Note: I received a NetGalley free copy of “Wishes and Sorrows” by Cindy Lynn Speer in exchange for an honest review.
I still love fairy tale retellings but honestly I need to stop getting collections of short story fairy tales like this for one simple reason: when the stories are so short there’s really nothing all that new that can be said. It’s different when it’s a full book about one specific story because it means there’s a chance for the author to create a new background story, new information about the characters. That’s not really the case with 10-20 page stories.
There were a few segments that were more of an original idea/story than the others and while some of them were very interesting to read others were odd. I can’t remember the names of which ones stuck out but there were a few that just didn’t make sense at all, they were disjointed and kind of pointless. I understand the struggle of finding a balance between keeping a short story short and making an actual point because I’ve written some short stories myself but if you’re going to publish something in a collection I feel as though you should have to make it feel as though there was a reason for the story in the first place and some of these didn’t have that.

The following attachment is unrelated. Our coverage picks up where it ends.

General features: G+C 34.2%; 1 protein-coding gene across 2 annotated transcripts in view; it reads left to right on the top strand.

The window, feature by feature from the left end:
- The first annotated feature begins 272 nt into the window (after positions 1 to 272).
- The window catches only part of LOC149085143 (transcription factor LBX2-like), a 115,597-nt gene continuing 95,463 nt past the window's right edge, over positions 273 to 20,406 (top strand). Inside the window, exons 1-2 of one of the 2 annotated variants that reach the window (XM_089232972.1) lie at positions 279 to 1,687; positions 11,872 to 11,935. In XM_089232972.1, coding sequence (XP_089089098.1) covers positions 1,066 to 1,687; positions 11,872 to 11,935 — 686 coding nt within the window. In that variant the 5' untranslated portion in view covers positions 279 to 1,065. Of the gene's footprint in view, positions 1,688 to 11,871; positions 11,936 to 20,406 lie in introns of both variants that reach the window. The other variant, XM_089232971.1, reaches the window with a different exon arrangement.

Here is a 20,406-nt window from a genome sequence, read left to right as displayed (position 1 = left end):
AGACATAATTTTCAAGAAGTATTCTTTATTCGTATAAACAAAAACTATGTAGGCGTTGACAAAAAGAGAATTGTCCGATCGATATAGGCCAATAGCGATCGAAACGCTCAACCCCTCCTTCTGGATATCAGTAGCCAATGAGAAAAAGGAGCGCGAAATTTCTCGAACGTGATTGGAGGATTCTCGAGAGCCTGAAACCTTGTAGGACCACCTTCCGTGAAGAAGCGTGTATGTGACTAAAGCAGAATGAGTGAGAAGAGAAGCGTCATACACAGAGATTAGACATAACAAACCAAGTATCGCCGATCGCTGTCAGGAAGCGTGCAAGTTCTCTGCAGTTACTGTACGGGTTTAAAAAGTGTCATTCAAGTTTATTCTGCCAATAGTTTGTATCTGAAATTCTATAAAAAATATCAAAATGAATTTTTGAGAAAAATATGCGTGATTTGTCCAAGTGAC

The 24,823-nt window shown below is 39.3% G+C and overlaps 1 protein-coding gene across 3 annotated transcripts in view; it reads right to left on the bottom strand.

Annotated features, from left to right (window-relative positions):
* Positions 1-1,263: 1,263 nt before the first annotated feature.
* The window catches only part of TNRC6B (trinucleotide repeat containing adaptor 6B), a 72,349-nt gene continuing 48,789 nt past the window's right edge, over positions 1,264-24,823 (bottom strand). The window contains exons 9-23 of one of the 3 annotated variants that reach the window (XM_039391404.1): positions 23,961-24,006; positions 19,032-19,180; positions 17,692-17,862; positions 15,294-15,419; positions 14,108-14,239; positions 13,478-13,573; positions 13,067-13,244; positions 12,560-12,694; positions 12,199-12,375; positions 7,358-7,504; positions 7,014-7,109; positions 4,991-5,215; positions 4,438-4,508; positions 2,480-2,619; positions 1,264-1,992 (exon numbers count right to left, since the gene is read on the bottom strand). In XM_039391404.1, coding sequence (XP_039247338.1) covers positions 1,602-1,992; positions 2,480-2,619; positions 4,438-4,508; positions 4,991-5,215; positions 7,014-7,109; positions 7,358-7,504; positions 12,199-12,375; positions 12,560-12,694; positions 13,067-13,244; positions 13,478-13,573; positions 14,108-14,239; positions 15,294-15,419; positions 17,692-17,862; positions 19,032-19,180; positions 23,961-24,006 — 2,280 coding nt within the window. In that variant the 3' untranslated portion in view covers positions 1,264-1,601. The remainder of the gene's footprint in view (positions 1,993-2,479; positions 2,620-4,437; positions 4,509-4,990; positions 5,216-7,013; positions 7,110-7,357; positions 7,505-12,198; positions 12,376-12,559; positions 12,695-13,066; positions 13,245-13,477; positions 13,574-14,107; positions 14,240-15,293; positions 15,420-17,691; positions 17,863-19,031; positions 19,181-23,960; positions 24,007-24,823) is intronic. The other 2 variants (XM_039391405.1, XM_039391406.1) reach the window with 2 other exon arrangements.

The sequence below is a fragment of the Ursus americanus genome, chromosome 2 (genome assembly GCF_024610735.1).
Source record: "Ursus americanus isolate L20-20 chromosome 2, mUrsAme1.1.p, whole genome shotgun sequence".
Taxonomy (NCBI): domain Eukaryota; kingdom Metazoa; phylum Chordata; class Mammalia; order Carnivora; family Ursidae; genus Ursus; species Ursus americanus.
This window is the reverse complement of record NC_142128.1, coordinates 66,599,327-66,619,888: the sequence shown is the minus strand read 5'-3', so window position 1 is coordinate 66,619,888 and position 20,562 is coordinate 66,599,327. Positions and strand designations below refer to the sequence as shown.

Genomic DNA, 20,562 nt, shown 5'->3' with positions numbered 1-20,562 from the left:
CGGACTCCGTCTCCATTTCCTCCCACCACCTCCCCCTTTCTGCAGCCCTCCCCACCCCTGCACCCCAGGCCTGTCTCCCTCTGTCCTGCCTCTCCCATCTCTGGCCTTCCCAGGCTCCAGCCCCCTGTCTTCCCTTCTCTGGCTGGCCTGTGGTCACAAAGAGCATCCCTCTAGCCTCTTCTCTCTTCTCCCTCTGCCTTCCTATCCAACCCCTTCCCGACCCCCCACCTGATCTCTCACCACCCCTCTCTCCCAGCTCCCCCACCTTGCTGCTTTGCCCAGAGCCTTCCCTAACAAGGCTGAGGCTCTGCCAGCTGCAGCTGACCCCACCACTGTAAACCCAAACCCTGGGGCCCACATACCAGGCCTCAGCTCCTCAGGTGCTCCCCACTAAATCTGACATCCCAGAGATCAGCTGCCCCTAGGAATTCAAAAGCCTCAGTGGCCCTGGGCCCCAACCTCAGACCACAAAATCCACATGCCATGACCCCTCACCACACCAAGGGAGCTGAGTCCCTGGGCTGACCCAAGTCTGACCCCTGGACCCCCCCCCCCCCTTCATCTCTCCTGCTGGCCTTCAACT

So out of the dozen or so stories there were maybe four really original ones, most of which didn’t make sense. The rest were more traditional and familiar, as though I’d read them before. And one story, the only one I really remember and enjoyed, was something I had read in a previous fairy tale collection. It’s called “Necklace of Rubies” and was a retelling of the story of Blackbeard. I especially loved this one because it was dark and creepy and it was based on a tale that wasn’t as common as some of the others.
From now on out I probably will not be requesting/reading fairy tale collections anymore just because, as I said earlier, the stories are too short to really offer anything new.